Don’t Rust Out!

I once heard it said — of trying to find the right person for the job — that it is easier to give birth than to resurrect the dead. Meaning; it is easier to replace someone on your team (or the leader of your team) than trying to get a person who is not interested in changing their ways, to change their ways. Getting someone motivated is very simple if the person is teachable and hungry for success. The problem is, once a person has resolved to hang on yesterday, they will seldom desire to change, even though they know that the world is moving forward all around them and they are no longer doing so.

Sometimes a person spends years growing and reaching but then they plateau and stay there for a period of time, or worse – forever. When everyone else is moving forward, the person who has decided to plateau stands out – and not in a good way. When it happens to be a leader in the organization, their plateau can become contagious and that will breed apathy in the team below. We must be fair and give that leader every chance to charge their “weak battery” before they become a “dead battery.” But after you have given the leader several chances to change, given them opportunities for training, given several action plans, recommended books & podcasts, and finally included HR in the process; it is time to replace the individual.

I have spent years trying to help people grow; and more specifically trying to pour into leaders who simply would not receive the gesture. Only to find out that they were pretty satisfied with mediocrity. Mediocrity is the Achilles heel of success. You can never want it more for someone than they want it for themselves. One of my personal strengths is also one of my weaknesses – believing the underdog will rise up, fight back, and win. Most of the time, they will not.

Finding someone new is hard. It has been said the devil you know is better than the devil you don’t know. This is one of the reasons why organizations don’t move from good to great. Simply said, they get used to “good” because “great” seems so far out of reach. Keeping the same people and hoping they will change doesn’t have good odds. It can happen. It has happened. But not as many times as the demise.

After struggling to find a replacement, if you are patient, you will eventually find the right fit and you will be elated and wonder why it took you so long to act when your organization was stuck in neutral for so long. I can tell you from personal experience that the results are sweet and synergy that come from replacing Mr. or Mrs. Mediocrity is wonderful. Many times in the process, you will not only find a new leader; you will meet a friend, a confidant, an ambassador, and a game changer all in one. You’ll know the right person when you see their eyes dancing. I can work with someone who is ambitious and wants more out of life; and who is not afraid to put in the work. But if I look into a set of eyes and see flat eyes —  like a taxidermy has gotten the best of them —  it is highly unlikely any sort of change for the better is coming any time soon. That does not mean that someday they won’t get their eyes dancing again. It simply means for now, we need some new blood. New blood shows up early, stays late, puts the effort in, thinks “I can”, invests in themselves, believes in themselves, and is worth pouring into.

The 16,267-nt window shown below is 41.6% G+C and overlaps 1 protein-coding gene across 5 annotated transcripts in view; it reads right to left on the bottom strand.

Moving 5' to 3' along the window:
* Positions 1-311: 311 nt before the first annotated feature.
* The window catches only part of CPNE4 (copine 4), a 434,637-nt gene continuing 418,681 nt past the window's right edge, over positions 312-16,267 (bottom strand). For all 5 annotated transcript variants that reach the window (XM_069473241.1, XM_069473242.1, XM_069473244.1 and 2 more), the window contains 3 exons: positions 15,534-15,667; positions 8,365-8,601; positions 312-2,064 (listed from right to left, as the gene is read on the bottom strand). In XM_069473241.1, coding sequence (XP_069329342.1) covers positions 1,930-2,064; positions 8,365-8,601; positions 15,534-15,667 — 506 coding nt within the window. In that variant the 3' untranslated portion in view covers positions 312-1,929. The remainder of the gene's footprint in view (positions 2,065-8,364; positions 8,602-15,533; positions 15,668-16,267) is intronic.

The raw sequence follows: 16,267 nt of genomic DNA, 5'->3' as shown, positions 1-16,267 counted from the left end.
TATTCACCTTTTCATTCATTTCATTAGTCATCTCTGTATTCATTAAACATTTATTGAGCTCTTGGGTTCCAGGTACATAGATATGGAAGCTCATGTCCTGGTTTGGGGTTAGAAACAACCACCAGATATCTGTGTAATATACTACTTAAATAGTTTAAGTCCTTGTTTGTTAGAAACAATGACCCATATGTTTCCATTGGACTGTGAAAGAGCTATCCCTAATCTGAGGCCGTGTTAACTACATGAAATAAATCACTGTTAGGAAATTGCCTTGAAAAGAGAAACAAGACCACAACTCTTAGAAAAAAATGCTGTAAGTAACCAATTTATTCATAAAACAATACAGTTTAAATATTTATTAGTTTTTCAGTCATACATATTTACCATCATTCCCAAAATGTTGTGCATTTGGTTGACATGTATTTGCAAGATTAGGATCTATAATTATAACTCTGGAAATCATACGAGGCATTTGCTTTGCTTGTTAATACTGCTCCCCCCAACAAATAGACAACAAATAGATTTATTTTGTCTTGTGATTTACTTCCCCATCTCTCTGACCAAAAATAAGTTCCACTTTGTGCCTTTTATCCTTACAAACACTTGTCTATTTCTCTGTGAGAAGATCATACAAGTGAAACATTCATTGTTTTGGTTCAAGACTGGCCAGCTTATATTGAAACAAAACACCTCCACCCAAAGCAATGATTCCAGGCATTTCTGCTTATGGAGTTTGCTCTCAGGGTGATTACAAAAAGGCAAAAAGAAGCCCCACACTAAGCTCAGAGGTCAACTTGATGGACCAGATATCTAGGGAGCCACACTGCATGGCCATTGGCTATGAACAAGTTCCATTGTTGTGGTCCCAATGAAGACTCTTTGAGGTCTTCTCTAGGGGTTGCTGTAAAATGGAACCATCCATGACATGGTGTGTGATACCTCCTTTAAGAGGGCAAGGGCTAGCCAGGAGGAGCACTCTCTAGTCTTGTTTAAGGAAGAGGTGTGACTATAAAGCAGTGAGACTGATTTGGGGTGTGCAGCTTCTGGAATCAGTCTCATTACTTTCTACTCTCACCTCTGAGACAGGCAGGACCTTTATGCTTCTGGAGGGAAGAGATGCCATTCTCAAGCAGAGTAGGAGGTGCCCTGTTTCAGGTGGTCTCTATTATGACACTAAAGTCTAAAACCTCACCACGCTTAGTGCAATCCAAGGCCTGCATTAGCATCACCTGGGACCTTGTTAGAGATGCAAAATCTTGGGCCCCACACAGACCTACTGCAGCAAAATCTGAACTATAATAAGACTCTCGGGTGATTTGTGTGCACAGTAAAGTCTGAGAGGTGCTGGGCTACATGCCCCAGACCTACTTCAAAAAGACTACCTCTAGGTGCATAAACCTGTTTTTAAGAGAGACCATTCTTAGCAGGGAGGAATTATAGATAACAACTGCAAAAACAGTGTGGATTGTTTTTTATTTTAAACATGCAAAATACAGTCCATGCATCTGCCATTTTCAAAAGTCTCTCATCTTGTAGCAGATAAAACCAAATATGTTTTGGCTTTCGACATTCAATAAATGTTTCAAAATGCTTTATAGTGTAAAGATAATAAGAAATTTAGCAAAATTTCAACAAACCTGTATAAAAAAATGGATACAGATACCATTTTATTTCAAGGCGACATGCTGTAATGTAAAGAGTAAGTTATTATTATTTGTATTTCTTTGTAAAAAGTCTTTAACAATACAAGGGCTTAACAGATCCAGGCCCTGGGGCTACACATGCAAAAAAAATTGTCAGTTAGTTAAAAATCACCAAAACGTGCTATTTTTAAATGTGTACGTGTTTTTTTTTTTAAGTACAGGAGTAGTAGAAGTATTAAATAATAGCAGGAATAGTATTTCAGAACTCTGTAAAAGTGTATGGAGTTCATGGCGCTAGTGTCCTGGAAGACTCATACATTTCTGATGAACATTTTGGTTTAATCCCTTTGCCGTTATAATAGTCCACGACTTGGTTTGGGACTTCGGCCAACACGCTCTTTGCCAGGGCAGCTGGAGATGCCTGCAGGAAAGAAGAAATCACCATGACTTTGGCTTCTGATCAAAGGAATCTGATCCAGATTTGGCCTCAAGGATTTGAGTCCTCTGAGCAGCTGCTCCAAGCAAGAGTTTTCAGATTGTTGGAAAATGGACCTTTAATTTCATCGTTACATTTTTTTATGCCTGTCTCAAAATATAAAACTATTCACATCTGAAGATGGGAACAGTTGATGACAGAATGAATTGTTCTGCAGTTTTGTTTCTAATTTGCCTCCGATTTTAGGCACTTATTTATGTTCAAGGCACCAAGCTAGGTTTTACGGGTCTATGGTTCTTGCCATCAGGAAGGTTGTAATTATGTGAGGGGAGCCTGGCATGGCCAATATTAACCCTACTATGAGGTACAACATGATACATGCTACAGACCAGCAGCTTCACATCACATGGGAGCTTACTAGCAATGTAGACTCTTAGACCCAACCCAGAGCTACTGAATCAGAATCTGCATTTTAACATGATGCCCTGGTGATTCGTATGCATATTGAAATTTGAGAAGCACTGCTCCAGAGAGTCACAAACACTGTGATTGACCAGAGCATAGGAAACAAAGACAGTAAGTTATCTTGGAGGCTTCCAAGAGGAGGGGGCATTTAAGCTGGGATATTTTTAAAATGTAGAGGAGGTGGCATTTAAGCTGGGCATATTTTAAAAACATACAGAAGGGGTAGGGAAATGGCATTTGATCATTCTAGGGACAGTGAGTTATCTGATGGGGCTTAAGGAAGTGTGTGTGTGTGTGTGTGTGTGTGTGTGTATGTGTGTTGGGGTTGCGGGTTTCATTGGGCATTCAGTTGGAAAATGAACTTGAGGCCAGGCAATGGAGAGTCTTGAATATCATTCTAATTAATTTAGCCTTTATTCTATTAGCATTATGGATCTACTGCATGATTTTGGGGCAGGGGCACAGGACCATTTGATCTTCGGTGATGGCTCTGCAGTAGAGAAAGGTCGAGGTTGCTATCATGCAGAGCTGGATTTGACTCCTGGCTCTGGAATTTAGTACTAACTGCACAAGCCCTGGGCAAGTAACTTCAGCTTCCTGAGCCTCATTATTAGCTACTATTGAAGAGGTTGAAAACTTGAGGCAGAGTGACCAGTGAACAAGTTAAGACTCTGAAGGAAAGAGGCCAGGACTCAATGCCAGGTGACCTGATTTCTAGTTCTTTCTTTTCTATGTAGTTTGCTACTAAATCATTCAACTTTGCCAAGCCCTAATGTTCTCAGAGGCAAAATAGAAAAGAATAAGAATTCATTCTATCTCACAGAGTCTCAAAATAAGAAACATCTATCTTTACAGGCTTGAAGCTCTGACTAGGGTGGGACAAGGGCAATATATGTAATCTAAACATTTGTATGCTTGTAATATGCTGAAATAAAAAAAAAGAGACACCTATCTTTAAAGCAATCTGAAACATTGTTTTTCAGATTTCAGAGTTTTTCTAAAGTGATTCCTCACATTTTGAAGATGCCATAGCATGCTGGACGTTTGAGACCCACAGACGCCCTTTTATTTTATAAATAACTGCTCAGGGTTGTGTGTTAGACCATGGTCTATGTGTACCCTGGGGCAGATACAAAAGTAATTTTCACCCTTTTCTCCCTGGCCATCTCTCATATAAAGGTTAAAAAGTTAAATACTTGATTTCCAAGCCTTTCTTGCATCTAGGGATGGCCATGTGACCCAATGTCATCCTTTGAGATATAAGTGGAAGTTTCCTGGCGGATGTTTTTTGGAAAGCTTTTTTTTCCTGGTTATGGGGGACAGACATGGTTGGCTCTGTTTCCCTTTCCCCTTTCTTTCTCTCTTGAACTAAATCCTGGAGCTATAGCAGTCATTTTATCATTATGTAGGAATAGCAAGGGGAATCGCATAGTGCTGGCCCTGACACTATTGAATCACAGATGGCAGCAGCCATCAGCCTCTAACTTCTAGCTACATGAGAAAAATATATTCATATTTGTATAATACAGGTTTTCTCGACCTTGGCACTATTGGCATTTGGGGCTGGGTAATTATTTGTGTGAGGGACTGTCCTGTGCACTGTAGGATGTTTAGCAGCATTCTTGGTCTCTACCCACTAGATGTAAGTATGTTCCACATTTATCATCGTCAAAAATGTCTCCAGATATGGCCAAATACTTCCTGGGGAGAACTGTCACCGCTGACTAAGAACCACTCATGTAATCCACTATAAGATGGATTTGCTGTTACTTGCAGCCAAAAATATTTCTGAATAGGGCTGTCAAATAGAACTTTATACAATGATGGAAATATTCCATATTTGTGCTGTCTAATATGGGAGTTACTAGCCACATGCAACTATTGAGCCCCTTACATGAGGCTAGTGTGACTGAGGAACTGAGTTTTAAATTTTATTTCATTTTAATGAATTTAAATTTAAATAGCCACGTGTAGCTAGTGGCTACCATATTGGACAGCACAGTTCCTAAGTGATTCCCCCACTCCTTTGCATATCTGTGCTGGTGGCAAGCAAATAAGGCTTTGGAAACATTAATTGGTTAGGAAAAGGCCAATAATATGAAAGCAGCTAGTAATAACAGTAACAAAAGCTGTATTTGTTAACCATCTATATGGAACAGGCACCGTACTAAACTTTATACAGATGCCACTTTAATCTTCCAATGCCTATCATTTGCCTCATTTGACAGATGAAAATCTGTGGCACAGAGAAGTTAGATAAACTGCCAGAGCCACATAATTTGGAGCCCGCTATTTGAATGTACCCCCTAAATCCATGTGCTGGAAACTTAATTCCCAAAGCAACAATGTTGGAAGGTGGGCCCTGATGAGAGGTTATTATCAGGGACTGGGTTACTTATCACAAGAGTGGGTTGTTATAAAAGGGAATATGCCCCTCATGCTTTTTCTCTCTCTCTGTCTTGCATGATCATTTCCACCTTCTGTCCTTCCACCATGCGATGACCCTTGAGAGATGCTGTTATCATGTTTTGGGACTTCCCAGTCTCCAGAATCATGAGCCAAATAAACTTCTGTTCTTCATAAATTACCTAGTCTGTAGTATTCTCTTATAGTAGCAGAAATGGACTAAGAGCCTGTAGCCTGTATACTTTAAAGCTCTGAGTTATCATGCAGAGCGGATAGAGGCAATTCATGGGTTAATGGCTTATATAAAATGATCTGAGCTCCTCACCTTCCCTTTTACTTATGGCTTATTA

After you have given a period of time for change, training, and results; act quickly and decisively. Once you determine you do not have the right person in the right position – act. Find your new team and bring your organization/company/team to the next level(s). But be careful not to wait too long, as you might just rust out in the meantime.

Author: ebtgains

Stephen is a seasoned leader in the automotive industry. He has a unique blend of achieving results, with an extremely high level of satisfaction for both the guest and the employee. Having a solid background in service and parts, there is a daily sense of urgency to maximize each opportunity. He is a process driven GM for a public automotive group with a passion for personal and professional growth. He is always maximizing EBT opportunities and is open and willing to share ideas and results.

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